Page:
Upcoming Protests and Rallies in Boston Area


Spring is here and with it comes lots of opportunities to make your voice heard.

March 30th – Blessed are the Peacemakers: Faithful People Gather to Speak out for Peace – 7-8:30pm at St. Bartholomew’s Church, Cambridge

Join Massachusetts Peace Action’s Faith Community Network on March 30 to connect with other people of faith who are coming together to work toward a more peaceful world through reducing the threat of nuclear weapons and our warfare economy.  We will be joined by a number of honored speakers, including: Mayor Denise Simmons, Rev. Paul Ford, Senior Pastor, Union Baptist Church, and Jim Stewart, Director of First Church UCC shelter

March 31st – Our Revolution Boston Rally – 7-9pm at Orpheum Theater

Partnering with “Raise Up Massachusetts”, Our Revolution is taking the next step to organize an unprecedented grassroots effort in Massachusetts around issues such as $15 minimum wage, paid family medical leave, criminal justice reform, immigrants rights and wage inequality.  These issues and others will be highlighted at a the rally by local activists who will be joined by Senators Bernie Sanders and Elizabeth Warren.

April 6 – DROP the MIC! Confronting Militarism In Our Communities – 7-9pm at First Baptist Church of Jamaica Plain

Speakers: Maggie Martin and Matt Howard, Iraq Veterans Against the War, Karlene Griffiths Sekou, Black Lives Matter Boston,  and Mike Prokosch, Dorchester People for Peace

April 15 – Tax Day Protest  – 1-4pm at Cambridge Common Park

April 22 – March for Science – Boston – 1-4pm at Boston Common

This Rally for Science celebrates the discovery, understanding, and sharing of scientific knowledge as crucial to the success, health, and safety of the human race. We join together to champion not only science itself, but also publicly funded and publicly communicated scientific knowledge as a pillar of human freedom and prosperity. We unite as a diverse and nonpartisan group to celebrate Boston as a space for scientists and scientific research and to support of five main goals: Communication, Funding, Policy, Literacy, and Improvement.

April 22 – Kids’ March for Science – 1-4pm at Boston Common

The Kid’s March for Science (Boston) celebrates the youngest members of our scientific community. We join together in support of dynamic and inclusive science education for all future scientists and supporters of science. We believe kids should have a voice in the decisions that shape the world they will inherit. Kids are scientists at heart, always observing and asking questions — science is fun and family friendly!

April 29 – March for Climate – 9am-4pm at Boston Common

A sister march to the People’s Climate Mobilization in Washington, DC.  With the 100 days of action and April march, this coalition will leverage their power once again, to resist the Trump administration and corporate leaders’ efforts to thwart or reverse progress towards a more just America.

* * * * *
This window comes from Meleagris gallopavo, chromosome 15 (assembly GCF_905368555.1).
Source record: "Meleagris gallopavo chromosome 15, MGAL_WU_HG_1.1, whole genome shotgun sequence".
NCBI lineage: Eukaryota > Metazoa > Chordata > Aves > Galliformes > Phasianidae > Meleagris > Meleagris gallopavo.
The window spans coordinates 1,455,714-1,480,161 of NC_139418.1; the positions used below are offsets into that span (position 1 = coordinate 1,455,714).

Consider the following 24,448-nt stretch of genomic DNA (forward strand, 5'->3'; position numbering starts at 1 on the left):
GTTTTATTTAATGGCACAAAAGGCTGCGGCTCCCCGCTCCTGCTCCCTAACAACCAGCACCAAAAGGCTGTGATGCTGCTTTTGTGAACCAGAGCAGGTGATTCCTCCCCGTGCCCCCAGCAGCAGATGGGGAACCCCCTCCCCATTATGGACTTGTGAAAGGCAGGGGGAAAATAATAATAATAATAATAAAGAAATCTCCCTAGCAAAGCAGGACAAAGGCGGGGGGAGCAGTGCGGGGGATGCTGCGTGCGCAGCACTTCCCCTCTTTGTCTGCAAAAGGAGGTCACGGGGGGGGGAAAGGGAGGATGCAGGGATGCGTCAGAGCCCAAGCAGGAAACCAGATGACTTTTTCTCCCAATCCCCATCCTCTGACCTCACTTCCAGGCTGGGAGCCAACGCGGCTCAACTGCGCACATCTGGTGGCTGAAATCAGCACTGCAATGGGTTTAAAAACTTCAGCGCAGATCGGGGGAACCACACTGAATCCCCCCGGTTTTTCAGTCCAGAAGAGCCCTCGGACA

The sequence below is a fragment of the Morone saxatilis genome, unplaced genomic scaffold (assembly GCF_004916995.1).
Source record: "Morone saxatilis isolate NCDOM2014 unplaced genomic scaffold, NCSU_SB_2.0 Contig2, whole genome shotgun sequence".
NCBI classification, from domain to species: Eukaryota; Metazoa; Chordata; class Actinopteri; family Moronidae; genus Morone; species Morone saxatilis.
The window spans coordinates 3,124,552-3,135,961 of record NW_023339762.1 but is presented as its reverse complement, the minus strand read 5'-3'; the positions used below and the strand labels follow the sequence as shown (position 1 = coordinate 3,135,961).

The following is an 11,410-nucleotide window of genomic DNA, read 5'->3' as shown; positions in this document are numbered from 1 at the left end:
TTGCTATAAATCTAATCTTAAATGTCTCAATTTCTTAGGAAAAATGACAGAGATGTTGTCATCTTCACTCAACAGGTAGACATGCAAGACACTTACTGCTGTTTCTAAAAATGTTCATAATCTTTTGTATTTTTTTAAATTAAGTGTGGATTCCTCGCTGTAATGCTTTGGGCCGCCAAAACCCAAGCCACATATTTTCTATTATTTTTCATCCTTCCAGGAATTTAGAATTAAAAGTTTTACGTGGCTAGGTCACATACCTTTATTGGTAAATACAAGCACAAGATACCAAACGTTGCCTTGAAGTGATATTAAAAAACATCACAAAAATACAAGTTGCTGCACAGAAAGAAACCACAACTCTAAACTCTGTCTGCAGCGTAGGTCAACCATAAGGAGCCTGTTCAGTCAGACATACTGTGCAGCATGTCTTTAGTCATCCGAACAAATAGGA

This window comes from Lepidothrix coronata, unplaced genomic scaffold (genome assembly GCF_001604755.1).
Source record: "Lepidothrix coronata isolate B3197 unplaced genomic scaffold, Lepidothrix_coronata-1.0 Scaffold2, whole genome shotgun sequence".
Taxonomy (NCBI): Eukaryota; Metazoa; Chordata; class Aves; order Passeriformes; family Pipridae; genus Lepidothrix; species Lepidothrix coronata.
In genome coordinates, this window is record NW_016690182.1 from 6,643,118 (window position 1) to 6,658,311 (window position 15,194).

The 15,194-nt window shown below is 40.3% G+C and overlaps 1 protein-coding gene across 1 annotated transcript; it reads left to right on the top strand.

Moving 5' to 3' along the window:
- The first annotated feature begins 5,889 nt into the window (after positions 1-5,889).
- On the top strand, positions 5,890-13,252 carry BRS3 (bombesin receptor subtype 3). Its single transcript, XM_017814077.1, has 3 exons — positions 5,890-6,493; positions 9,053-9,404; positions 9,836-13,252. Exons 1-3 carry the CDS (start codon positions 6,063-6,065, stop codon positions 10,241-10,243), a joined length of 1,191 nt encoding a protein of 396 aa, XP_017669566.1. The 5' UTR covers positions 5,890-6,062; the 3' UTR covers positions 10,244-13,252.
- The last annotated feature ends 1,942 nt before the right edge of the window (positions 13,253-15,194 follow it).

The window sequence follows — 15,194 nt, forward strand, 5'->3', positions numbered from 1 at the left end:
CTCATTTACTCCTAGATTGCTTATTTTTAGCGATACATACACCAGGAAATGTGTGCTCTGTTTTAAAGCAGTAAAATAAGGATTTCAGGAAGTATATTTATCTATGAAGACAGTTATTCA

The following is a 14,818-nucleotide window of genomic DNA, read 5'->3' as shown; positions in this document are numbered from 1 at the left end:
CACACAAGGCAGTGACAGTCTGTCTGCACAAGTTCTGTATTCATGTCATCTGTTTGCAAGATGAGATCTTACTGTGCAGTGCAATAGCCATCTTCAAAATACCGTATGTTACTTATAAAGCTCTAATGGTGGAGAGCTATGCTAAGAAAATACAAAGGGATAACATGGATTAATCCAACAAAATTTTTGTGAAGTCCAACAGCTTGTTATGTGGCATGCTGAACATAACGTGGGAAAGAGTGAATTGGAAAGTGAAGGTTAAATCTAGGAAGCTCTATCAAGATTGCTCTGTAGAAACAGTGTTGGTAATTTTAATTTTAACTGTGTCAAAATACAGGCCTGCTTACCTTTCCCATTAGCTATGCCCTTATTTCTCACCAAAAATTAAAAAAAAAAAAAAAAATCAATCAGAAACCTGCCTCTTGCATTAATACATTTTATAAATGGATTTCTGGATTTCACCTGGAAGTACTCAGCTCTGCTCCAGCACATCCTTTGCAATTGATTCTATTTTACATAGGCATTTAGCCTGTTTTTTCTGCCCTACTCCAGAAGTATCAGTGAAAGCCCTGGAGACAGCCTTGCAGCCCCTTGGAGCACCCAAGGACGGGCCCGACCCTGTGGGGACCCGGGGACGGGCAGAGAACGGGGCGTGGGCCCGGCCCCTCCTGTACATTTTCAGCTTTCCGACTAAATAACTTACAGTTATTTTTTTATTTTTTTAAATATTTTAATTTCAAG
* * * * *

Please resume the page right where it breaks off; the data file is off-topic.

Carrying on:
I hope to participate in as many of these as possible.  If there are other events coming up not listed, please let me know in the comments and I will update.

Upcoming Protests and Rallies in Boston Area


Here’s a list of gatherings in the Boston area where you can make your voice heard on a variety of issues at risk in our current political environment. Please share the list and attend as many events as you can.

Saturday, January 14th:

Sunday, January 15th:

Monday, January 16th:

Thursday, January 19th

Friday, January 20th

Saturday, January 21st

If you know of any events not listed, let me know and I will update.

Also call or write your members of Congress and Massachusetts state government on the issues that matter to you.

The “We’re His Problem Now” Calling Sheet provides tips, scripts, contact information, and calls to action.

Beer Review: Riverwalk Gnomad


Beer: Gnomad Farmhouse Ale
Brewer: Riverwalk Brewing Co.
Source: Bottle
Rating: **** (8.4 of 10)
Comments: Beer pours out golden with much effervesence and a thick head.  The scent is caramel with a warm, yeasty malt flavor.  The head is persistent while drinking and offers a light mouthfeel.  A nice example of the style.

Photopost: Halloween Prowl


On Saturday we went on a Halloween Prowl at the Moose Hill Wildlife Sanctuary. For this non-scary activity, we were lead along a candlelit trail through the woods where we met costumed characters telling their stories, including a druid, an opossum, a dragonfly, a dung beetle, a witch, and my absolute favorite, a great blue heron singing Sinatra tunes (“…egrets, I’ve known a few…). Along the way we saw a barn full of jack-o-lanterns and finished off with a hot cocoa, popcorn, s’mores, and a campfire singalong. It was a great family activity, and while it seemed to be mostly younger children even my nearly 9-year-old son enjoyed it (except for the singalong, which he wanted to leave as soon as possible, as is his wont).

Book Review: What Was the First Thanksgiving? by Joan Holub


Author: Joan Holub
TitleWhat Was the First Thanksgiving?
Publication Info: Grosset & Dunlap (2013), 112 pages
Summary/Review: This is a simple but honest children’s history of the settlers of Plymouth Colony and the Wampanoag people and what really happened on that first Thanksgiving.  There’s a fair amount of myth-busting as well as using surviving records to determine actual events.  There’s also a short history of how Thanksgiving became an American holiday and a detailed chapter about visiting Plimoth Plantation (very useful to my son and I since we’re taking a field trip there next month).

Rating: ***

Harpoon UFO Pumpkin


Beer: UFO Pumpkin
Brewer: Harpoon Brewery
Source: Can
Rating:  **** (8.4 of 10)
Comments:

I am fond of Harpoons UnFiltered Offering (UFO).  I am fond of spicy pumpkin beers.  So opening this can of delight made my autumn, beer wise.  It’s a beautiful orange beer with a foamy head.  The aroma is full of spice which also infuses that flavor, balanced with sweet malts.  Delicious!